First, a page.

Every text constructs a reader for itself. (You, my friend!) Whenever writers write, it is with the assumption that they are addressing others who do not know what they are explaining. Each time a narrator “recounts facts which he knows perfectly well,” writes Barthes, we find “a sign of the reading act, for there would not be much sense in the narrator giving himself information” (“An Introduction” 260).

Let’s test this assertion by considering a couple of potential exceptions. How about a note to self, like “Don’t forget to call Dad on Father’s Day”? Wouldn’t that be a “narrator giving himself information”? Actually, I would be writing to a future me who may have forgotten, therefore, a constructed reader who does not know.

T310 PL 52-53

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Don Quixote: The Origin of Modern Realism and Metafiction

Tilting at WindmillsAdapting genres, Cervantes created two new ones: realism and metafiction, says Robert Alter in Partial Magic (1979). The “juxtaposition of high-flown literary fantasies with grubby actuality” established realism, while the “zestfully ostentatious manipulation” of the artifice of literary creation set precedent for “all the self-conscious novelists to come” (Alter 3 – 4). Realism and metafiction were born on the same day and became, almost immediately, rivals. Metafiction is the elder brother, however, since realism was a metafictional technique Cervantes created to parody the conventions of romance. Most fiction since Cervantes, says Alter, can be classified under one of these two headings.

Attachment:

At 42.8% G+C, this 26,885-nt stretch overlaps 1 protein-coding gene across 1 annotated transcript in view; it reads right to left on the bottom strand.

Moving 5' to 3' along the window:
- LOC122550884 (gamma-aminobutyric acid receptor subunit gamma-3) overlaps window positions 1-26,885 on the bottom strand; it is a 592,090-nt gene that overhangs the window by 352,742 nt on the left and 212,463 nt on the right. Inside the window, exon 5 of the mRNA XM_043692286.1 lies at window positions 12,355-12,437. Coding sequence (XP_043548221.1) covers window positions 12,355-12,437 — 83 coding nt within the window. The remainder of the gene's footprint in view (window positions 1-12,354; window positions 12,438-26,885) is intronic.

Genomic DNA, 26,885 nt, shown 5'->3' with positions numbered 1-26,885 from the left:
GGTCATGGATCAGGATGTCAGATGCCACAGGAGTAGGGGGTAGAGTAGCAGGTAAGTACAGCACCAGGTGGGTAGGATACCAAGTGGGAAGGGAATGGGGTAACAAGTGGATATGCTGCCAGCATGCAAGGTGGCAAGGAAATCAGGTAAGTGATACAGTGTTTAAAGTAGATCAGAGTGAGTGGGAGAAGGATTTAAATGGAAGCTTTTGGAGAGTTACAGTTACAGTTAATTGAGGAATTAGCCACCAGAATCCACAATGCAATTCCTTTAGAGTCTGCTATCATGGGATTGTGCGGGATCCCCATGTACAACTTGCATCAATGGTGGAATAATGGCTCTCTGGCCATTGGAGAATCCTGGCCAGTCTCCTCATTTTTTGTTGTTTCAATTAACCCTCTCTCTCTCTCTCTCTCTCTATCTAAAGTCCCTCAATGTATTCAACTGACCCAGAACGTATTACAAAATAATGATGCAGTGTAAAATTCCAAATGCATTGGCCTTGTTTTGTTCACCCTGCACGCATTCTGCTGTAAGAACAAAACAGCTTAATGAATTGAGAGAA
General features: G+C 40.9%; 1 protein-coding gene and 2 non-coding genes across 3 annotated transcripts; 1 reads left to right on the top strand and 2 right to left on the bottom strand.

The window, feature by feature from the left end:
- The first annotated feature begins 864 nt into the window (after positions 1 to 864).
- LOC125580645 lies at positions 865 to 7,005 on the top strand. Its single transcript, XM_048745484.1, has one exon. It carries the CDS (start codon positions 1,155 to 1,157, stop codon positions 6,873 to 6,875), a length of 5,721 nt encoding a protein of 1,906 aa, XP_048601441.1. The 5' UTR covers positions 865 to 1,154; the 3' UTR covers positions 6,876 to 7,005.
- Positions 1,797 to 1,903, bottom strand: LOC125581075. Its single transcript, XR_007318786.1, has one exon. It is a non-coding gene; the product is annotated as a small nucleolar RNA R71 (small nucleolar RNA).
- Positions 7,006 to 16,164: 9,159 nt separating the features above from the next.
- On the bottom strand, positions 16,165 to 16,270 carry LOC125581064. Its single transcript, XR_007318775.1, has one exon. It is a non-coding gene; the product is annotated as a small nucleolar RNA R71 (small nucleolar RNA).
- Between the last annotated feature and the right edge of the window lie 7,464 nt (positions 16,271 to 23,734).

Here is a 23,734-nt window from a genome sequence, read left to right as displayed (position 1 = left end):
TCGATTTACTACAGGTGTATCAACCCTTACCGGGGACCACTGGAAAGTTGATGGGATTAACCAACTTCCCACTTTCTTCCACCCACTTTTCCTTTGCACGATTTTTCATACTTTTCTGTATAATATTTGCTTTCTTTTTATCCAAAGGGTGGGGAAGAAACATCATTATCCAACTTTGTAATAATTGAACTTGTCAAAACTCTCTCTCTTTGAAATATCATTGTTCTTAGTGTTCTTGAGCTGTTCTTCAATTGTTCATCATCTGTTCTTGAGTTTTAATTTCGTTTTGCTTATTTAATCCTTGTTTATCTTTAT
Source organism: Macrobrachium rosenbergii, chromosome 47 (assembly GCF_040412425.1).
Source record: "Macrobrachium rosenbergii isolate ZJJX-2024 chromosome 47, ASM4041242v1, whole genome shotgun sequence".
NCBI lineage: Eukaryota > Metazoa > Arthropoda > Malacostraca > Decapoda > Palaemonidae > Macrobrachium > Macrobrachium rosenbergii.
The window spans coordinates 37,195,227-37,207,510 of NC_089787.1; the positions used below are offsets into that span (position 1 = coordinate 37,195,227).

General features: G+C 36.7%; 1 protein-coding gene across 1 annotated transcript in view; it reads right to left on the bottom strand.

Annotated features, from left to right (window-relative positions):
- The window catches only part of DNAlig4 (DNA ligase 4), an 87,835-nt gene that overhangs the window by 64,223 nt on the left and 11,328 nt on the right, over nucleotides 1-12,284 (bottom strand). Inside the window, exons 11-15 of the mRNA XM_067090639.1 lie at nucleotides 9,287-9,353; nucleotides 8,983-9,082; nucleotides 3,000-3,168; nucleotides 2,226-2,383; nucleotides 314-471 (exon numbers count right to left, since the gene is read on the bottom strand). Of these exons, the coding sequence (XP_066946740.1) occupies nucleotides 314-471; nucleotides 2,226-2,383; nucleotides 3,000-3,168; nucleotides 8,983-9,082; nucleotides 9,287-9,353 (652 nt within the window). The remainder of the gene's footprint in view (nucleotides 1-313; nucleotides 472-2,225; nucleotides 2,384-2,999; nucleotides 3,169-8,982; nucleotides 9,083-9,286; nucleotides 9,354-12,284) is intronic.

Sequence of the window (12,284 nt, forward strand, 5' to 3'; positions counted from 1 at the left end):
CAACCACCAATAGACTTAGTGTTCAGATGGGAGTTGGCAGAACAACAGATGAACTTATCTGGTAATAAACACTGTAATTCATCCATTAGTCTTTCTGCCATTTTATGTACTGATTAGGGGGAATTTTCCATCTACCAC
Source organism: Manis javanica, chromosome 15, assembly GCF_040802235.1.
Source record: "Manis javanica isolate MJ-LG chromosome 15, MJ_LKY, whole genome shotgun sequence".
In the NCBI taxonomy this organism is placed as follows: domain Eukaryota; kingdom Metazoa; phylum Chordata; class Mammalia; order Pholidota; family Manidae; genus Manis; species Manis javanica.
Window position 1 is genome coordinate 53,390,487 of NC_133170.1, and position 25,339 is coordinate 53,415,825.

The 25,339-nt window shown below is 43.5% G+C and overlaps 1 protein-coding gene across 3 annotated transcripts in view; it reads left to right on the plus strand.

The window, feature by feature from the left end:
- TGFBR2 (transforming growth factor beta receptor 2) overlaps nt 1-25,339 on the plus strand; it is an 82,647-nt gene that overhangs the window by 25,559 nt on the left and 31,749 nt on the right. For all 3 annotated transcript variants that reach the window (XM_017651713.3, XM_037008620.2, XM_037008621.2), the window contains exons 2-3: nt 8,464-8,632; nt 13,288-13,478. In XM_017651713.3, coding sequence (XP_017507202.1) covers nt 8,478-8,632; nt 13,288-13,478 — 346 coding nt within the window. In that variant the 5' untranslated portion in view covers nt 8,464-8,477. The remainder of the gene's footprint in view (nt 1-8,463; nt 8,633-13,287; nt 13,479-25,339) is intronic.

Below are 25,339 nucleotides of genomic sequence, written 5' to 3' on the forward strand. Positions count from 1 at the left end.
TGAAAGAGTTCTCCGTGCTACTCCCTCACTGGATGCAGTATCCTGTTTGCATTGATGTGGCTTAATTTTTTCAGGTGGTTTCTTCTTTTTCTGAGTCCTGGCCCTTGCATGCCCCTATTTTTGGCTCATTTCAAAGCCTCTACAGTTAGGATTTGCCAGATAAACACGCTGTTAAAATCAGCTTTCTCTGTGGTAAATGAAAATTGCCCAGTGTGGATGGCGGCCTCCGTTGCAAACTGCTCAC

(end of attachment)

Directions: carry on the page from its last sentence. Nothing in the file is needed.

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Don Quixote: A Compendium of Genres, a Book of Books

friendship-of-don-quixote

Don Quixote may be the first modern novel, but Cervantes did not pull it out of the air like a magician’s bouquet. The Spanish bard borrowed language, story, form and genre, giving them his own indelible stamp. The stories he borrowed became his own.

Obviously, the principal genre Cervantes plundered was chivalric romance. Romances are the authors of Don Quixote’s madness, they serve as guidebooks for his speech and behavior, and they are the templates for the novel. The book follows the typical structure, story line, chronotopes and many conventions, but the heroic tale becomes a parody as it passes through the hands of multiple authors, some realistic and some rhetorical.

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Collective Memory: The Content and Form of Your Memories are Influenced by Culture

collective-memorySince we humans construct our narratives and memories socially, we could ask, “Do we have a collective memory?” Frederic Bartlett, often called the first experimental psychologist, criticized the concept, since “collective memory” seems to suggest a group brain. Societies don’t have brains. We must understand group memory, then, as distributed in the minds of individuals, in discourse, and in symbolic records. “Collective memory” is just a metaphor and taking it too literally is sign of narrative madness.